Meanwhile, back in the States, our journey of discovery lands us in the waters of one Woody Allen. Stardust Memories ‒ Allen’s loving nod to Federico Fellini’s 1963 classic 8 ½ ‒ didn’t exactly break any box-office records when it was first released in 1980 (although it did manage to break even, albeit barely), but has since managed to find itself a proper fanbase. The story here finds the neurotic comedian filmmaker extraordinaire as ‒ wait for it ‒ a neurotic comedian filmmaker extraordinaire. Times have been good for Sandy Bates’ career, enabling him to crank out a number of successful comedies. But that was yesterday; Sandy has been trying to ditch his image so that he may make more serious directorial endeavors.
Alas, studio heads are trying to re-cut his latest artistic effort, which is nothing to laugh about for poor Sandy. And neither is the barrage of fans who continuously hound him at the small town festival he is attending (in his honor, of course), all of whom seem to share the same opinion of his attempts at serious work. So, with not many places to turn to on the outside, Sandy begins to reflect a bit too much on the inside, engaging in a delicate, difficult balancing act between two entirely different women. On one side of Sandy’s desires is a slightly domesticated French housewife and mother of two named Isobel (Marie-Christine Barrault). On the other hand (so to speak), there’s a free-spirited, open-minded admirer named Daisy (Jessica Harper).
Of course, when it rains, it pours: even as Sandy debates over his romantic prospects in the present, his mind keeps wandering off to the distant, haunting memory of an emotionally unstable actress (Charlotte Rampling, in a dynamic supporting role) whom he used to date. A number of familiar faces (or at least names) also pop up in this enjoyable slice of life imitating art imitating life, including Sharon Stone, Daniel Stern, Brent Spiner, Tony Roberts, famed film critic Judith Crist, and the late great Irwin Keyes. Twilight Time’s beautiful Blu-ray release includes a DTS-HD MA 2.0 soundtrack with optional (SDH) subtitles. The limited selection of bonus features for this release includes an isolated score in DTS-HD MA 2.0 and the film’s original theatrical trailer.
Now then, as we have essentially traveled the span of the entire globe for this article, there are only a few places we could go from here. We could go up into the unexplored reaches of space, or possibly venture beneath the planet itself. But we won’t. Not this time, kiddies. Rather, since this journey has brought us all the way from the Far East to the (Mid)west, it is only fitting we set forth into the same land most Americans seem to live in this day and age: a weird world of fantasy where just about anything can happen. That’s where the imaginative mind and work of the late great Ray Harryhausen comes into play, delivering laughs, thrills, and good times aplenty in Jack Sher’s 1960 adventure classic for Columbia Pictures, The 3 Worlds of Gulliver.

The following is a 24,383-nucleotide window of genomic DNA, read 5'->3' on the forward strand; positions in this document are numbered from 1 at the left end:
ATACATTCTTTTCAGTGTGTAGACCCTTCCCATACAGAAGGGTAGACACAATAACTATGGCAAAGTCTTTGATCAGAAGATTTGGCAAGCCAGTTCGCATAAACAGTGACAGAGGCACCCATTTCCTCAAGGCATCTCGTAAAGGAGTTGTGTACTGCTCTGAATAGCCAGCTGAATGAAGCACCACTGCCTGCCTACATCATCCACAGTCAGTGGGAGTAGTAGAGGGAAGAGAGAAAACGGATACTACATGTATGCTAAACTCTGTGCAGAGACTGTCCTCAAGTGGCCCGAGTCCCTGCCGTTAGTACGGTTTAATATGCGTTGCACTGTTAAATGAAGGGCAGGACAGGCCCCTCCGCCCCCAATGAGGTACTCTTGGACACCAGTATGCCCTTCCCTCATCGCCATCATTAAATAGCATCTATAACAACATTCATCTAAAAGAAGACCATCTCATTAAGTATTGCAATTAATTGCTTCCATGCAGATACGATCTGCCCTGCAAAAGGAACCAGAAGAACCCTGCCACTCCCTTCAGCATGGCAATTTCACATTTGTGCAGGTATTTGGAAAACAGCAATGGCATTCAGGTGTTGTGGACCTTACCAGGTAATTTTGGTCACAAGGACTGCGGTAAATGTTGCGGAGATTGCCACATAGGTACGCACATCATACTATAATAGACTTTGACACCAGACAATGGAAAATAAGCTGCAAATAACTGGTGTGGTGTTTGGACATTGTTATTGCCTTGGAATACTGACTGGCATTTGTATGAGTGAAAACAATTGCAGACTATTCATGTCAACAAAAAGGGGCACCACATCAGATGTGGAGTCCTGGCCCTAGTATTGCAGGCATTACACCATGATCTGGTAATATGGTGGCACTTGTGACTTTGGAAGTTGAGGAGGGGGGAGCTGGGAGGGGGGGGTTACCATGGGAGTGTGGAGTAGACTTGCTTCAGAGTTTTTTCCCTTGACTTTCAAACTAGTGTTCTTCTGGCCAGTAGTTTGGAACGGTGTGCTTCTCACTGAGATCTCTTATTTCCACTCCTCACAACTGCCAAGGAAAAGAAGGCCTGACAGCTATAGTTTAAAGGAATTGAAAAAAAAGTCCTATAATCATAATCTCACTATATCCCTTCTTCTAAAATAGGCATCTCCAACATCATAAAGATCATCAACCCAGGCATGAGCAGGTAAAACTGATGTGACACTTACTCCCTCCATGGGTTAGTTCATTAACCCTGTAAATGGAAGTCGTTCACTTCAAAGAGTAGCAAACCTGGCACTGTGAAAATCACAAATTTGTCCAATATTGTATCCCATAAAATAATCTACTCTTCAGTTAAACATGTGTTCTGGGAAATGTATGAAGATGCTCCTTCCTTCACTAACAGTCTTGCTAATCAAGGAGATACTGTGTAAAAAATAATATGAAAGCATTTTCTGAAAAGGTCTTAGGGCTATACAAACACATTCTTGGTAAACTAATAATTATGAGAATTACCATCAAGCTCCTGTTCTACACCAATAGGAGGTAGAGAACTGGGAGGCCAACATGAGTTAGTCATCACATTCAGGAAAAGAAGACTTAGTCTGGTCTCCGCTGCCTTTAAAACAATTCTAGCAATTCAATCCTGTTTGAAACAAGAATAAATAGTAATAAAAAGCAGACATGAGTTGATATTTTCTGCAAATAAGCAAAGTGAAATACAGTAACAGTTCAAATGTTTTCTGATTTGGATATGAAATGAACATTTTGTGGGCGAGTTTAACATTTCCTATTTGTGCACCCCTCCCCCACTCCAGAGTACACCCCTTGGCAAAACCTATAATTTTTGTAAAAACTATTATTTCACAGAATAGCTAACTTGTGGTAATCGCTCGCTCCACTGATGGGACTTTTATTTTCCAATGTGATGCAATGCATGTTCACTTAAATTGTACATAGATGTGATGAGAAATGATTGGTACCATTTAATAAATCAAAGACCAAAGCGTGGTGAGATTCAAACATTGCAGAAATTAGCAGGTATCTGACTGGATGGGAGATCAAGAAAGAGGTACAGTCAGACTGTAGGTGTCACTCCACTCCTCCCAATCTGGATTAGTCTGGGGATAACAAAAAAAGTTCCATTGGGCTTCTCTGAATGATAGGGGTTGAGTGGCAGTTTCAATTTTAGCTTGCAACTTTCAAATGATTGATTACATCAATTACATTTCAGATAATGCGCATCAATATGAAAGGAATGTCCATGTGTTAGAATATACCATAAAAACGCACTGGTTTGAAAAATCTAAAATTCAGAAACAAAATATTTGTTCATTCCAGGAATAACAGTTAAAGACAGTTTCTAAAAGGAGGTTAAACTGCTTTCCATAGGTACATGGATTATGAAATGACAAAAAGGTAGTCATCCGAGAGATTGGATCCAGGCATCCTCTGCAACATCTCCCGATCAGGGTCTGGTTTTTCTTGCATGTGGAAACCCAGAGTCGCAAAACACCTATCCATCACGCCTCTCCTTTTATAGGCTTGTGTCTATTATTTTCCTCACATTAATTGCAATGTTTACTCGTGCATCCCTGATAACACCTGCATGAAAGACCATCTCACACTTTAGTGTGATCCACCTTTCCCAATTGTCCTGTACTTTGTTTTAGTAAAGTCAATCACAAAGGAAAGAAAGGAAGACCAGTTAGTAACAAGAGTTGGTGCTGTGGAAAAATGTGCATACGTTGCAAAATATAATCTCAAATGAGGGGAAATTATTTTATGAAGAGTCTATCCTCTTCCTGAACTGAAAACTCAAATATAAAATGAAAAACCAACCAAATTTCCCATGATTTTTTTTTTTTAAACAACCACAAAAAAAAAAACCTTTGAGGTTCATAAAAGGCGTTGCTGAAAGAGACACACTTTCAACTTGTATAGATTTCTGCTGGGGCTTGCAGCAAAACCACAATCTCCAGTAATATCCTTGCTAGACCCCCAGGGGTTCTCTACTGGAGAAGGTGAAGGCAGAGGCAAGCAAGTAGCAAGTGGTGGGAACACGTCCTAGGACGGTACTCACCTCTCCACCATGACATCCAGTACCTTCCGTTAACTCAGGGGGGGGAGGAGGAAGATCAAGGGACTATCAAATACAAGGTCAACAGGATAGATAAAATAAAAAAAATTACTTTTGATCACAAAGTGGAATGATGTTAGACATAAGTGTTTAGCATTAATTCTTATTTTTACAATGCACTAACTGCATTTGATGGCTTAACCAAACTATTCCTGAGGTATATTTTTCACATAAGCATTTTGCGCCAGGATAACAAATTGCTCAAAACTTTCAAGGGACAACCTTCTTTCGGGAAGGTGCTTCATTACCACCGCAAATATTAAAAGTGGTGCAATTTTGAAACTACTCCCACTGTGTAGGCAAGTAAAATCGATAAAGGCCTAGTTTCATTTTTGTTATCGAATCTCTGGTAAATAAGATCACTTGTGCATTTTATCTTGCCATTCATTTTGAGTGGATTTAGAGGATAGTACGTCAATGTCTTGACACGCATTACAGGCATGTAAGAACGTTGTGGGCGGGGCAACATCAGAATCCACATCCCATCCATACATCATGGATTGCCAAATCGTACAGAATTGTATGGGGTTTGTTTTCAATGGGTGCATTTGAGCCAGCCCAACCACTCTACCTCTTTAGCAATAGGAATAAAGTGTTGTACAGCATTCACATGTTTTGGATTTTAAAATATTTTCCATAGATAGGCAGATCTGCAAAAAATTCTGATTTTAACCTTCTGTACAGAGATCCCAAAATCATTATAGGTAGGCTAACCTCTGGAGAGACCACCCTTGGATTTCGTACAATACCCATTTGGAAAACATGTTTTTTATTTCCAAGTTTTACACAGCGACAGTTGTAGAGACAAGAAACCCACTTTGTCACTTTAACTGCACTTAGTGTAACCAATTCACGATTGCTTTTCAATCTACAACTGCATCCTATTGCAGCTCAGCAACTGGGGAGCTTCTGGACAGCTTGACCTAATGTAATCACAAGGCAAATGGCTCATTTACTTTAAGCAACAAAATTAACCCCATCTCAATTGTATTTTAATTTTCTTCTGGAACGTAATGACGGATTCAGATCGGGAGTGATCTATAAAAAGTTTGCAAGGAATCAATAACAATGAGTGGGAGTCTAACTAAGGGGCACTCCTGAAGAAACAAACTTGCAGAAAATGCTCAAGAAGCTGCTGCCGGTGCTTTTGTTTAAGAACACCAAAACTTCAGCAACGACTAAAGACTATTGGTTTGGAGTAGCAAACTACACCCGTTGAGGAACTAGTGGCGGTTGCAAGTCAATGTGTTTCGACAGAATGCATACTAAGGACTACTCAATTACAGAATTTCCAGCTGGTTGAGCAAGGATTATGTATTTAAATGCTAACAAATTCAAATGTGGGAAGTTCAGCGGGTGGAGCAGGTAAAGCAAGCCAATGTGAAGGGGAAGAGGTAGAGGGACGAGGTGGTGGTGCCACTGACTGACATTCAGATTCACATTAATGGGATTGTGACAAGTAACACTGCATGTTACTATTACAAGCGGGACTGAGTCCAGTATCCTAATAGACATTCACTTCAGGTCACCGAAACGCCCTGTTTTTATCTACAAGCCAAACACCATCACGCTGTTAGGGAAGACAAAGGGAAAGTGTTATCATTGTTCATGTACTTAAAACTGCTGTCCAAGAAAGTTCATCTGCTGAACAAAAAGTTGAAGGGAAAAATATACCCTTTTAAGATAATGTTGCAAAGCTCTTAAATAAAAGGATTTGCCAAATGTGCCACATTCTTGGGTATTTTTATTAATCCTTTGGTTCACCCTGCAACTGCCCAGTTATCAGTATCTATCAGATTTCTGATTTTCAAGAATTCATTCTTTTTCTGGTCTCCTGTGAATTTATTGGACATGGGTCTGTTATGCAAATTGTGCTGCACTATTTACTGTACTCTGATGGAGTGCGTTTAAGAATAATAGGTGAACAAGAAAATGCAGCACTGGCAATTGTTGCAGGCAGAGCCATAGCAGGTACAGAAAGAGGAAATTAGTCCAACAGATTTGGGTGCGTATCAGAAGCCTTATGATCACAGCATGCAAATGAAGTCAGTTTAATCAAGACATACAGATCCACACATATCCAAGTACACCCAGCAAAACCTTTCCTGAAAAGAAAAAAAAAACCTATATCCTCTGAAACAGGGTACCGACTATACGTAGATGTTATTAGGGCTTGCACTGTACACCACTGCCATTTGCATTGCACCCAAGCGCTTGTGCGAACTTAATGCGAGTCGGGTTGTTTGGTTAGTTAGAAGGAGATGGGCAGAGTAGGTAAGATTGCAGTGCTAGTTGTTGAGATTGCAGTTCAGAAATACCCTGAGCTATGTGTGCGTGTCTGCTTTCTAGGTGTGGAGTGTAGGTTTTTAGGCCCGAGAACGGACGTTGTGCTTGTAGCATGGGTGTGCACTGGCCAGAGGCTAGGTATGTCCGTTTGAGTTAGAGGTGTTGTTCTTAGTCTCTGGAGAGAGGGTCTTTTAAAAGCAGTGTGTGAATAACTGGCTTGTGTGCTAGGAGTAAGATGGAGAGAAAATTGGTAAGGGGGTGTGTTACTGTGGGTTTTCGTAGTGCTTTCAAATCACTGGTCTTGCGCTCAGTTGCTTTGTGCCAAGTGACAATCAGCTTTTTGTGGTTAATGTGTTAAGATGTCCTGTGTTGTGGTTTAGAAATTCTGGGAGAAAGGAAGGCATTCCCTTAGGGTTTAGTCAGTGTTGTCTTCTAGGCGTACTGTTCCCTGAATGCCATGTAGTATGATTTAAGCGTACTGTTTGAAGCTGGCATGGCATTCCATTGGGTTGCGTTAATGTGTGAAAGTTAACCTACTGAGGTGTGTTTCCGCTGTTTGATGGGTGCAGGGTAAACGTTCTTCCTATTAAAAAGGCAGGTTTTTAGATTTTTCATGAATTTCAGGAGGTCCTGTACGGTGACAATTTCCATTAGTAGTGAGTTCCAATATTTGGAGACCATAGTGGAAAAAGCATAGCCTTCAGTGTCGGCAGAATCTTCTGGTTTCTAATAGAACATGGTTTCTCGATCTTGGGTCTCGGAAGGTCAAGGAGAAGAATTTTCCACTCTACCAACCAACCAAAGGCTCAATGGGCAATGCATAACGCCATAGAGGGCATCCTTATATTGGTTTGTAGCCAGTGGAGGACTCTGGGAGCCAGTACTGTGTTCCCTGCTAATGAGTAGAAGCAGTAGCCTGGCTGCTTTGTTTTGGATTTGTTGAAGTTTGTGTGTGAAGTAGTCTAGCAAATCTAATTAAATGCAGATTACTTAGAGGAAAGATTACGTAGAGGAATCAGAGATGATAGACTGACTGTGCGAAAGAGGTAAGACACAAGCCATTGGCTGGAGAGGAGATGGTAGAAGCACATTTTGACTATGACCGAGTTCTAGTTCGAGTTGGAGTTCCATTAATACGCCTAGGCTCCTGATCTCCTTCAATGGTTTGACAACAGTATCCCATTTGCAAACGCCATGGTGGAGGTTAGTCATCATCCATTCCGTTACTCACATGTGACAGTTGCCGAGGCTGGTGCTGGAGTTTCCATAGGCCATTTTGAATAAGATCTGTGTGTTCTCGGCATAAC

The fifth Harryhausen title to make its North American Blu-ray debut from Twilight Time, this release of The 3 Worlds of Gulliver also fills in a certain gap in the collections of fans, as it is the final feature film to have been crafted by the late animation pioneer to receive an HD home video release (unless you count Irwin Allen’s documentary The Animal World). Here, Kerwin Mathews, fresh from appearing in Harryhausen’s The 7th Voyage of Sinbad two years before, once again takes the lead, albeit this time as Jonathan Swift’s immortal traveler, Gulliver. Co-starring with him on this adventure are Jo Morrow, June Thorburn, Lee Patterson, Martin Benson, and, in her final film role, former stage legend Mary Ellis.
The trouble starts when Gulliver’s fiancée Elizabeth (Thorburn) stows away on a voyage around the globe to make sure her beloved doesn’t get into any shenanigans. After all, he might meet a little woman or two. In fact, he meets an entire land of little people ‒ women and men folk alike ‒ after they are shipwrecked on an island of tiny human beings. The “Super-Dynamation” outing from Harryhausen continues with a polar opposite once our hero (and heroine) wind up on another, neighboring island inhabited by giants. Expect the usual social, political, and religious commentaries, which are further enhanced (or concealed, depending on what you’re looking for) by Bernard Herrmann’s score, which is included here as an isolated track in DTS-HD MA 2.0.
Additional special features for Twilight Time’s The 3 Worlds of Gulliver include an audio commentary with Randall Cook, C. Courtney Joyner, and Steven C. Smith participating. Several archival goodies from the old Columbia SD-DVD include a handful of featurettes (presented here in Standard Definition) and the original theatrical trailer (which is in HD). Most interesting of all, however ‒ and I believe this may be a first for Twilight Time ‒ is the option of viewing The 3 Worlds of Gulliver in 1.66:1 or 1.77:1 widescreen. With many indie distributors starting to offer “open matte” versions of their releases (or even a “mostly open matte” release), I consider this to be quite a nice extra, especially if you grew up watching old full frame VHS copies like I did.
All six movies from this globetrotting batch of Twilight Time titles also include lovingly penned liner notes and thoughts from Julie Kirgo. Each release is limited to only 3,000 copies. So hop on your couch and get ready to take the journey of several lifetimes.